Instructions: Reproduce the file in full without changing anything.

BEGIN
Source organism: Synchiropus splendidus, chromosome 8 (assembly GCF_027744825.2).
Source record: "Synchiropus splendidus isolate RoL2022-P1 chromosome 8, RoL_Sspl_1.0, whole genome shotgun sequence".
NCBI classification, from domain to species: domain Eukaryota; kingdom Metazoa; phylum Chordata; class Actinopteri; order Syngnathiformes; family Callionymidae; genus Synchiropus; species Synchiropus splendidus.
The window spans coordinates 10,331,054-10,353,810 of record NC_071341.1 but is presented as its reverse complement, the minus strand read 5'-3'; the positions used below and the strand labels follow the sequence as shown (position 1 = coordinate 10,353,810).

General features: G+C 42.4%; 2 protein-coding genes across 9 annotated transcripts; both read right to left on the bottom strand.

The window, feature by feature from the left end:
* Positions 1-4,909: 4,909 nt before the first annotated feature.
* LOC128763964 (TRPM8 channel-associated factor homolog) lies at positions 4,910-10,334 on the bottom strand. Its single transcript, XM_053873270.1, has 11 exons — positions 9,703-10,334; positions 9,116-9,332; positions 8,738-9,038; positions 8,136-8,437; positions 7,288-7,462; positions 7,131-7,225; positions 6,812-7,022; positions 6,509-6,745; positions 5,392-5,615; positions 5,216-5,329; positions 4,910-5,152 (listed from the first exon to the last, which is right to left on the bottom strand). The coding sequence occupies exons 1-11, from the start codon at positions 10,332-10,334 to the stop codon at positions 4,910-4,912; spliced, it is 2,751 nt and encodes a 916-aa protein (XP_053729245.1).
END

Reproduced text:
Source organism: Synchiropus splendidus, chromosome 8 (assembly GCF_027744825.2).
Source record: "Synchiropus splendidus isolate RoL2022-P1 chromosome 8, RoL_Sspl_1.0, whole genome shotgun sequence".
NCBI classification, from domain to species: domain Eukaryota; kingdom Metazoa; phylum Chordata; class Actinopteri; order Syngnathiformes; family Callionymidae; genus Synchiropus; species Synchiropus splendidus.
The window spans coordinates 10,331,054-10,353,810 of record NC_071341.1 but is presented as its reverse complement, the minus strand read 5'-3'; the positions used below and the strand labels follow the sequence as shown (position 1 = coordinate 10,353,810).

General features: G+C 42.4%; 2 protein-coding genes across 9 annotated transcripts; both read right to left on the bottom strand.

The window, feature by feature from the left end:
* Positions 1-4,909: 4,909 nt before the first annotated feature.
* LOC128763964 (TRPM8 channel-associated factor homolog) lies at positions 4,910-10,334 on the bottom strand. Its single transcript, XM_053873270.1, has 11 exons — positions 9,703-10,334; positions 9,116-9,332; positions 8,738-9,038; positions 8,136-8,437; positions 7,288-7,462; positions 7,131-7,225; positions 6,812-7,022; positions 6,509-6,745; positions 5,392-5,615; positions 5,216-5,329; positions 4,910-5,152 (listed from the first exon to the last, which is right to left on the bottom strand). The coding sequence occupies exons 1-11, from the start codon at positions 10,332-10,334 to the stop codon at positions 4,910-4,912; spliced, it is 2,751 nt and encodes a 916-aa protein (XP_053729245.1).